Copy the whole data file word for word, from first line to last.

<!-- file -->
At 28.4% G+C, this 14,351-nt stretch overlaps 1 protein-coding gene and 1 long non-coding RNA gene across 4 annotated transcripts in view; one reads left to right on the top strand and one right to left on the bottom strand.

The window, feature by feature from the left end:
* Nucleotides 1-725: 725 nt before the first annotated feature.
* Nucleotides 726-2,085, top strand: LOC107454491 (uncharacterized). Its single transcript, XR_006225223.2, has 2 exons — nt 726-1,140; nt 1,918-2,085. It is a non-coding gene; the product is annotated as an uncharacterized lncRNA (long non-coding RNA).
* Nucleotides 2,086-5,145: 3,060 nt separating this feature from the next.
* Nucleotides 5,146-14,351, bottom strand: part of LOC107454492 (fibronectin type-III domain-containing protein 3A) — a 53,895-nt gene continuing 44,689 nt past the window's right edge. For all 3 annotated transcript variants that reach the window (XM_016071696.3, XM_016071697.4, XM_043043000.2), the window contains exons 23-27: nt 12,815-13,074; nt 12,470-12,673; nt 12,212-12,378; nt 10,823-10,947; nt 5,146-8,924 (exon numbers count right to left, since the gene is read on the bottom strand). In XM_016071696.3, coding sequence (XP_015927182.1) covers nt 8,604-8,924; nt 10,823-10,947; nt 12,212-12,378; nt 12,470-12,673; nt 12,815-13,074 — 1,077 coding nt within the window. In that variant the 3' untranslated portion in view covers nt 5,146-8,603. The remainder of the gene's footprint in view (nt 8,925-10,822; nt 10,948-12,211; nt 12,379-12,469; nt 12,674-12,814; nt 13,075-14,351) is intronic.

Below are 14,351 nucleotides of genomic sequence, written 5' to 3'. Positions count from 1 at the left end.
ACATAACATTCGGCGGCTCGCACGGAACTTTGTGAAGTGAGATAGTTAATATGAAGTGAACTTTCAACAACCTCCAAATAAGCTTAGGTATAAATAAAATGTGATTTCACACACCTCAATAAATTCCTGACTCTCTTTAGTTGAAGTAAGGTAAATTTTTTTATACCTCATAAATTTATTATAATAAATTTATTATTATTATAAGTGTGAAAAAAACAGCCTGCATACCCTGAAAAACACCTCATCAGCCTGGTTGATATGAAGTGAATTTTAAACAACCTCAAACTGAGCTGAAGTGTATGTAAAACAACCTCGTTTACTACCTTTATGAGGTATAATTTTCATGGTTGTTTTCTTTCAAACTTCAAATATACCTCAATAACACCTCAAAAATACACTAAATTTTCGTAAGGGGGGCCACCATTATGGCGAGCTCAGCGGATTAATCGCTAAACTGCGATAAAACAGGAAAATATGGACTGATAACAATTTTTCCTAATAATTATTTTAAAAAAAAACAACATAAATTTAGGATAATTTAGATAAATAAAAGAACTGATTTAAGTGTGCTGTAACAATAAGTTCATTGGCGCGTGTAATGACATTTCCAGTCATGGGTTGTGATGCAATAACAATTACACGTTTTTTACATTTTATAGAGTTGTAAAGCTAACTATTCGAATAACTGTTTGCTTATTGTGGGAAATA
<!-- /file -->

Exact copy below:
At 28.4% G+C, this 14,351-nt stretch overlaps 1 protein-coding gene and 1 long non-coding RNA gene across 4 annotated transcripts in view; one reads left to right on the top strand and one right to left on the bottom strand.

The window, feature by feature from the left end:
* Nucleotides 1-725: 725 nt before the first annotated feature.
* Nucleotides 726-2,085, top strand: LOC107454491 (uncharacterized). Its single transcript, XR_006225223.2, has 2 exons — nt 726-1,140; nt 1,918-2,085. It is a non-coding gene; the product is annotated as an uncharacterized lncRNA (long non-coding RNA).
* Nucleotides 2,086-5,145: 3,060 nt separating this feature from the next.
* Nucleotides 5,146-14,351, bottom strand: part of LOC107454492 (fibronectin type-III domain-containing protein 3A) — a 53,895-nt gene continuing 44,689 nt past the window's right edge. For all 3 annotated transcript variants that reach the window (XM_016071696.3, XM_016071697.4, XM_043043000.2), the window contains exons 23-27: nt 12,815-13,074; nt 12,470-12,673; nt 12,212-12,378; nt 10,823-10,947; nt 5,146-8,924 (exon numbers count right to left, since the gene is read on the bottom strand). In XM_016071696.3, coding sequence (XP_015927182.1) covers nt 8,604-8,924; nt 10,823-10,947; nt 12,212-12,378; nt 12,470-12,673; nt 12,815-13,074 — 1,077 coding nt within the window. In that variant the 3' untranslated portion in view covers nt 5,146-8,603. The remainder of the gene's footprint in view (nt 8,925-10,822; nt 10,948-12,211; nt 12,379-12,469; nt 12,674-12,814; nt 13,075-14,351) is intronic.

Below are 14,351 nucleotides of genomic sequence, written 5' to 3'. Positions count from 1 at the left end.
ACATAACATTCGGCGGCTCGCACGGAACTTTGTGAAGTGAGATAGTTAATATGAAGTGAACTTTCAACAACCTCCAAATAAGCTTAGGTATAAATAAAATGTGATTTCACACACCTCAATAAATTCCTGACTCTCTTTAGTTGAAGTAAGGTAAATTTTTTTATACCTCATAAATTTATTATAATAAATTTATTATTATTATAAGTGTGAAAAAAACAGCCTGCATACCCTGAAAAACACCTCATCAGCCTGGTTGATATGAAGTGAATTTTAAACAACCTCAAACTGAGCTGAAGTGTATGTAAAACAACCTCGTTTACTACCTTTATGAGGTATAATTTTCATGGTTGTTTTCTTTCAAACTTCAAATATACCTCAATAACACCTCAAAAATACACTAAATTTTCGTAAGGGGGGCCACCATTATGGCGAGCTCAGCGGATTAATCGCTAAACTGCGATAAAACAGGAAAATATGGACTGATAACAATTTTTCCTAATAATTATTTTAAAAAAAAACAACATAAATTTAGGATAATTTAGATAAATAAAAGAACTGATTTAAGTGTGCTGTAACAATAAGTTCATTGGCGCGTGTAATGACATTTCCAGTCATGGGTTGTGATGCAATAACAATTACACGTTTTTTACATTTTATAGAGTTGTAAAGCTAACTATTCGAATAACTGTTTGCTTATTGTGGGAAATA